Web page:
Haute couture designers need to be constantly change in the world of fashion to try to hatch extraordinary and one of a kind fresh costumes for fashion shows. A generally observed factor of such outfits is that they're usually impossible, awkward and, to the outsider, entertainingly odd looking. For what reason then, don't fashion shows simply display clothing people may want to put on, rather than exhibiting strange outfits?

It's because, even though not as mainstream as runways shows planned to present  the most recent so-called "high fashion" pieces, Prêt-à-Porter (literally, "ready-to-wear") shows are held each and every year by the vast majority of the top brands in fashion. These shows are intended to show off what will be "hot" next season, invariously highlight ordinary pieces of clothing and costumes for the most part corresponding to what we, the consumer, in the end will be capable to purchase in boutiques, or in some variety of them. The fashion show pieces normally have a couple of minor modifications made to emphasize a given model's shape, instead of amended commonly for the public.

Although popular within the fashion community, these shows seldom receive the kind of high profile coverage Haute Couture fashion gets in the press- a fact that shifts into one of the key reasons fashion at these particular shows is occasionally outlandish. The truth is that most of the crazy designs you see have one real purpose, relatively cheap advertising.

Things being what they are, making wearables that seems as though it has a place in Lady Gaga's wardrobe and including it flamboyantly in a fashion show is a generally economical scheme to get attention coordinated toward a specific designer's creations, that is exactly why artists like Lady Gaga repeatedly perform a similar trick.

Relating to fashion shows, as Susannah Frankel, a single time fashion editor for The Independent, phrases:

“Although the more expensive shows may cost upwards of £500,000, they still work out cheaper than advertising campaigns shot with big-name models and superstar photographers and have a much more immediate and mainstream audience.”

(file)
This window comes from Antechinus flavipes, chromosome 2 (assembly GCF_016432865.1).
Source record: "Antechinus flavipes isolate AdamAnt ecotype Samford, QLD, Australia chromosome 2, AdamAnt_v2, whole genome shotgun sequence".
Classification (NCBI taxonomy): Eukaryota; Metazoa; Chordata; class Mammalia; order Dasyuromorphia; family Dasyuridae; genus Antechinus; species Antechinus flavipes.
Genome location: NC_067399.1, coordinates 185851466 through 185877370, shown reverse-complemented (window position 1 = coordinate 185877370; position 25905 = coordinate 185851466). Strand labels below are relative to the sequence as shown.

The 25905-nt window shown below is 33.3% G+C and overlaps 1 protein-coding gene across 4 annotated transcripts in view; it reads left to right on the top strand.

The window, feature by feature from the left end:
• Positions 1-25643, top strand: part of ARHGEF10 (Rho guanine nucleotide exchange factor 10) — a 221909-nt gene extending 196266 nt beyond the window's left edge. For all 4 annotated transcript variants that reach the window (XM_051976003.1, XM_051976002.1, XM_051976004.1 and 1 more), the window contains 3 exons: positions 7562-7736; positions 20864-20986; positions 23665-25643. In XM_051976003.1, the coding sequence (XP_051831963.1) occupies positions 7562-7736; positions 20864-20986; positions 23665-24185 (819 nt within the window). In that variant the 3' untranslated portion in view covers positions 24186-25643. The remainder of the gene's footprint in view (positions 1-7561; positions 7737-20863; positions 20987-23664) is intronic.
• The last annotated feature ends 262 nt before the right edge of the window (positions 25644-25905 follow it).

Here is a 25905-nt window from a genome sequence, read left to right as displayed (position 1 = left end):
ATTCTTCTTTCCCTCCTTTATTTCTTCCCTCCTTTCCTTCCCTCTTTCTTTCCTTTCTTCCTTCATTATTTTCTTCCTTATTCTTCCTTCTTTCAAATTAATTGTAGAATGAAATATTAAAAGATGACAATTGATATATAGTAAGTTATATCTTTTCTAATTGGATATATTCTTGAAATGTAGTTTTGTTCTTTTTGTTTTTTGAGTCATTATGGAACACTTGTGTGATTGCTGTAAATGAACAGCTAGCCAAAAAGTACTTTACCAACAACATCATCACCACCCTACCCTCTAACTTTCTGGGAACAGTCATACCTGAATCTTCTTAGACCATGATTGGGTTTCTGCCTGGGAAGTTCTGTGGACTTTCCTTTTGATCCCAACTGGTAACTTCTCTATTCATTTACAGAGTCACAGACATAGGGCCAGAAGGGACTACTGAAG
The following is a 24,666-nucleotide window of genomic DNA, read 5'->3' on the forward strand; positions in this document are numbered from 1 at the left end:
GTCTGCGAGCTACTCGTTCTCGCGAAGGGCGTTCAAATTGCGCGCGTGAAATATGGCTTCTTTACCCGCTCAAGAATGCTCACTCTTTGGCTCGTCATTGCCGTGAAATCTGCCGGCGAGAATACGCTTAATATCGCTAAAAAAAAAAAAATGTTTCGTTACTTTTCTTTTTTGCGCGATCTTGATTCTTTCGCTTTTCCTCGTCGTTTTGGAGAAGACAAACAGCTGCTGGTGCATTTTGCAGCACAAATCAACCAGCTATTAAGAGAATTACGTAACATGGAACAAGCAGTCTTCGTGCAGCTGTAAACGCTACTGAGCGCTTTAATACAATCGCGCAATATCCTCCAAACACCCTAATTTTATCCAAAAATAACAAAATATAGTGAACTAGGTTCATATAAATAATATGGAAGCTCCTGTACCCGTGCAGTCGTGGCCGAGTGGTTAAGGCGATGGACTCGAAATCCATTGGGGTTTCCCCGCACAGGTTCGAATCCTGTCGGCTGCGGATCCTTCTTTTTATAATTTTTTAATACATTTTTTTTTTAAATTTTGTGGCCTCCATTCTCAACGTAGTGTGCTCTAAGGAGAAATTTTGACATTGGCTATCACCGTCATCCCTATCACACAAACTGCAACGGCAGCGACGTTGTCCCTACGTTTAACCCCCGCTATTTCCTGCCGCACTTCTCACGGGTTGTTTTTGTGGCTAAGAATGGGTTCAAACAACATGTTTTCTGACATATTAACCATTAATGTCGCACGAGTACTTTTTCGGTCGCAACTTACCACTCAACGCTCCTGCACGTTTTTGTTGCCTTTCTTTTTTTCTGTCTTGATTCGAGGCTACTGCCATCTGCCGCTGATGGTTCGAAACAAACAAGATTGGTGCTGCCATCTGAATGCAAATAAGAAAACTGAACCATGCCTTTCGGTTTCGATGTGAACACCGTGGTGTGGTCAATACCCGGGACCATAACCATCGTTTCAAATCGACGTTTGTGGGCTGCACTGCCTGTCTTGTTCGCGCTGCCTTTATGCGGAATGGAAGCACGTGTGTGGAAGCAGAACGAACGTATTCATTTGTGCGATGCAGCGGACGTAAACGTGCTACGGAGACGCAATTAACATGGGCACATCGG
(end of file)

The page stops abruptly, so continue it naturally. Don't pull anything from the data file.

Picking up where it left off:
Exceedingly showy or absurdly astonishing pieces of wearables are ordinarily going to incite the attention of the press further and, therefore, designs seen at high fashion shows have been getting gradually more absurd throughout the years. Consider it a fashion arms race where the objective is to make an outlandishly etched model doing their best to keep a expressionless look appearing as ridiculous as one could.

The consumer aside, these sort of shows resound as acting as some kind of proof for designers to brag their talents by means of illustrating the extravagances with the use of individual materials and textures.

A point of interest: even though the clothes displayed on catwalks there are mostly never meant to be sold, they somehow bring on consequenses to fashion on many occasions. Those consequenses might be as nuanced as the color palette demonstrated during some certain show or the basic outline of shown wardrobe - the last being the famous case of the skinny jeans, extensively ridiculed when first introduced before eventually being the "must have" thing the next season and presently somewhat omnipresent.

Obviously, when utilizing components of an absurd draft, it is normally the situation that designers will massively dampen things down, drawing extensively on concepts shown with the more flashy outfits worn by models to make something more agreeable to the ordinary people.

An equal custom in another industry is that of purported "Concept Cars" constructed by the auto sector. Like high fashion, these vehicles are for the most part designed more to both catch the press' eye and inside the business to display things like another production method, material, or characteristic, instead of the company really having any intention to make and sell the presented vehicle. But,  like with high fashion, components from these concept cars are now and then incorporated into more conditioned cars later obtainable for the public.

Proceeding onward to artistic side, it has been contended that fashion, or more precisely high fashion, ought to be viewed as an art form, with the most prominent correlation between high fashion and modern art. And yet, fashion designer and billionaire Miuccia Prada, a woman often called "She Who Must Be Obeyed" is a mentionable critisizer of fashion being an art form. She told New York Magazine in an interview:

“Art is for expressing ideas and for expressing a vision. My job is to sell. And I like very much my job.”

The conclusion: the clothes at high fashion shows appear flashy and grotesque for various reasons, the most noticeable, to rack up attention in the world's media outlets and exposure to the designer or brand name's eccentric work.